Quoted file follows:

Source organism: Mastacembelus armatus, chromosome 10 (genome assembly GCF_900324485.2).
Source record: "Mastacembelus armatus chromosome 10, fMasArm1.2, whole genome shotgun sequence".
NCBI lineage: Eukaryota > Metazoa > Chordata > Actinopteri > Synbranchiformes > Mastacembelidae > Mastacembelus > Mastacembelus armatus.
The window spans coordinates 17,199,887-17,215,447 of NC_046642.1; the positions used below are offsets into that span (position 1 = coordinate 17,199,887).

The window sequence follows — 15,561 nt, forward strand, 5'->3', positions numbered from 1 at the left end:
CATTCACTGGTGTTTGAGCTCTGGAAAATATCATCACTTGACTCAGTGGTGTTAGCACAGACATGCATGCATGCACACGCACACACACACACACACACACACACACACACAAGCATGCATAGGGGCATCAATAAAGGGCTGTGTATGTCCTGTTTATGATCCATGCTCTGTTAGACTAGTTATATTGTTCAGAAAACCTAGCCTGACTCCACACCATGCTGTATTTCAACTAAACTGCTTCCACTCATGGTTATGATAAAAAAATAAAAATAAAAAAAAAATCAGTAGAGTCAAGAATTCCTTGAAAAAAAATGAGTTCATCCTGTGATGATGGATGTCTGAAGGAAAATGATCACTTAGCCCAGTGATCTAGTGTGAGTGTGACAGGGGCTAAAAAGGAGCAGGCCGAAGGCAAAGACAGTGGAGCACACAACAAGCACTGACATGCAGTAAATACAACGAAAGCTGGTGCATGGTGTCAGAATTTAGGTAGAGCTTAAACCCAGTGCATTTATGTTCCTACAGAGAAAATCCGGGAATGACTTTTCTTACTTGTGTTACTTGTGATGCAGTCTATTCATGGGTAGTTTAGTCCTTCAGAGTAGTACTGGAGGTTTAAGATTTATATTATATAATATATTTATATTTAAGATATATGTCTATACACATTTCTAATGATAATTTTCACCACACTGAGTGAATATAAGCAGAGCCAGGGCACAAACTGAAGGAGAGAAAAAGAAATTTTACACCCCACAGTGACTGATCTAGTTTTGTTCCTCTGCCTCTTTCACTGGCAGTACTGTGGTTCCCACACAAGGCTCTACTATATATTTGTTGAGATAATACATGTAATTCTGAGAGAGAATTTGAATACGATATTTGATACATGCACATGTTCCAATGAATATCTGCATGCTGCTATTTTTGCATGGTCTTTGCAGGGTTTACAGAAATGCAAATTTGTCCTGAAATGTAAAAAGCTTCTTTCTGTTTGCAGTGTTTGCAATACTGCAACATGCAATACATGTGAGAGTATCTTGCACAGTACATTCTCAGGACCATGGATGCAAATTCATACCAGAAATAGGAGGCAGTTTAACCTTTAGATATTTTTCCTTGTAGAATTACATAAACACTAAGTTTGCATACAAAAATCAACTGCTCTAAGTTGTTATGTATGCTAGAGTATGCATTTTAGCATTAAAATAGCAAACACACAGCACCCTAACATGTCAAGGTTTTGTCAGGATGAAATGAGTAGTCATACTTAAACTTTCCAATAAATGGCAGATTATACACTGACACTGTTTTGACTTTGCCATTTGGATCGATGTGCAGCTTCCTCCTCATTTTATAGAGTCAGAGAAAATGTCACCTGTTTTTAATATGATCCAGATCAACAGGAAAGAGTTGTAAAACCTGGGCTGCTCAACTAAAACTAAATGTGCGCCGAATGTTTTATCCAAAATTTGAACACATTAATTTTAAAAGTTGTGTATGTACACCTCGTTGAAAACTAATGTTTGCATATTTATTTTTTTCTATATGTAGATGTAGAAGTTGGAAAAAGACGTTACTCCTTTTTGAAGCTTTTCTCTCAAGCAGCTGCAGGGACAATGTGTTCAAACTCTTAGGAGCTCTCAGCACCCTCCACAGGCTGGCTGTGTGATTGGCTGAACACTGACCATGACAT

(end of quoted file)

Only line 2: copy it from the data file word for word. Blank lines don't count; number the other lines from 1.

Source record: "Mastacembelus armatus chromosome 10, fMasArm1.2, whole genome shotgun sequence".